The Federation of Small Businesses (FSB) has published a report today calling for a radical overhaul of the rules on maternity leave to give small businesses greater clarity regarding the intentions of employees returning to work. Audrey Williams, head of discrimination at international law firm Eversheds, comments:

“The coalition has promised a new system of flexible parental leave that would give parents more choice over how and when they share leave between them, possibly including both parents taking time off simultaneously. But while the proposal will provide the Government with an opportunity to look at ways of easing the burdens on small business, the sort of flexible scheme that the Government seems to have in mind will bring its own challenges.”

“In the meantime, problems caused by the complexity of rules on maternity leave and pay are not helped by the uncertainty surrounding the Government’s plans for new laws extending paternity rights that were introduced by the Labour Government earlier this year. The Additional Paternity Leave Regulations 2010 give fathers of babies due on or after 3 April 2011 the right to take up to 6 months’ paternity leave (in addition to their existing two week entitlement).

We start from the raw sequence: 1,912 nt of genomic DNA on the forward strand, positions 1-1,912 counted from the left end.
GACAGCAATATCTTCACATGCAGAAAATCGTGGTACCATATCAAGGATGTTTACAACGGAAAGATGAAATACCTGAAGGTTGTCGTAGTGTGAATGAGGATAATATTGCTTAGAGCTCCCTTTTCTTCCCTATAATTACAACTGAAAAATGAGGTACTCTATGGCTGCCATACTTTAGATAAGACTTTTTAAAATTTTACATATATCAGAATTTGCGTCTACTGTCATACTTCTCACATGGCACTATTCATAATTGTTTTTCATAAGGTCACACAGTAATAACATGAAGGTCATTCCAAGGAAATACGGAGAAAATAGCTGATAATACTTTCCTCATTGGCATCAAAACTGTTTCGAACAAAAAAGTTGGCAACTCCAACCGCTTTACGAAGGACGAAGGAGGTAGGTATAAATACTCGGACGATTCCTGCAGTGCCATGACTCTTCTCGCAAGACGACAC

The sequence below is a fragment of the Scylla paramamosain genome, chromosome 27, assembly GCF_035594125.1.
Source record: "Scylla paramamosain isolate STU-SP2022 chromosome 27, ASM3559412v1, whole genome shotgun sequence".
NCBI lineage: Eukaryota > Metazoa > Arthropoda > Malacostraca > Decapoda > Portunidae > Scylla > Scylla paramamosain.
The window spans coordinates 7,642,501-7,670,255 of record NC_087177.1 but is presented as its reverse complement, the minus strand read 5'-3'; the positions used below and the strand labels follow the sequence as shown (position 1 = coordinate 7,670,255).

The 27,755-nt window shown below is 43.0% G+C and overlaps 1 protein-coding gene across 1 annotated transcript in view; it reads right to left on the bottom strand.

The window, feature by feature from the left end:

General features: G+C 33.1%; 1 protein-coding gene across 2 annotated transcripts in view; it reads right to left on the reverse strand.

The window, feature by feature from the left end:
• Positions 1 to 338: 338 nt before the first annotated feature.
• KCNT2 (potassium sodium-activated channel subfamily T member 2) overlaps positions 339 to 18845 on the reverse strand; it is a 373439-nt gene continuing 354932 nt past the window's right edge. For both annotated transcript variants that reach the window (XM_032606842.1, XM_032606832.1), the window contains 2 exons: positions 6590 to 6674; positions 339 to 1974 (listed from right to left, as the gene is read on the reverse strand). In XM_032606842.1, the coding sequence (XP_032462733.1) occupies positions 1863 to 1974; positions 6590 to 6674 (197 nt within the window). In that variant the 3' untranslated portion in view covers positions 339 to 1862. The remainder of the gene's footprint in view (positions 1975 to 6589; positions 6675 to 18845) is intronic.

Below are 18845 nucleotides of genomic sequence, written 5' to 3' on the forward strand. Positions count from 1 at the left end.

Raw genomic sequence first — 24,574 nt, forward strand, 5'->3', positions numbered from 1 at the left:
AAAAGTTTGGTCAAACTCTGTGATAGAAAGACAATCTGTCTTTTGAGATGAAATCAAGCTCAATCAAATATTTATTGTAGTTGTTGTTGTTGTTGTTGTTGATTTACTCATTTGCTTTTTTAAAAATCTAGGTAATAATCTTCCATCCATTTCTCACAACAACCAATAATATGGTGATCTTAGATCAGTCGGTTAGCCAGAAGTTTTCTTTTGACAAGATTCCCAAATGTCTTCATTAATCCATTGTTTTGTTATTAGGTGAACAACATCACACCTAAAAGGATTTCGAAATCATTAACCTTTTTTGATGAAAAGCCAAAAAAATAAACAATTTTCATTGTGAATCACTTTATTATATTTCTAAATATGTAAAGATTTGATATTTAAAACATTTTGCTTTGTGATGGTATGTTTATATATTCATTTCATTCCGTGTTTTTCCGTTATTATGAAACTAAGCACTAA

“However, comments made by the Minister for Women and Equalities, suggest the Regulations could be postponed and, ultimately, rewritten by the coalition Government to reflect its plans for a more flexible type of parental leave.

“Employers and employees alike need to know for certain, and sooner rather than later, whether the Regulations will take effect next year or not. Time is marching on and the first babies whose fathers would benefit from the 2010 Regulations are no longer just a twinkle in their parents’ eye. Newly expectant parents need to know what rights they will have so that they can plan accordingly, as do their employers.

“Employers have to put a lot of work into preparing for new legislation like this, understanding how the changes will affect their business, adapting policies and training staff. If they start, or continue, that process there will be abortive costs if the Government withdraws the Regulations. But if they don’t start preparing now they could be caught out if the Regulations take effect as originally planned.”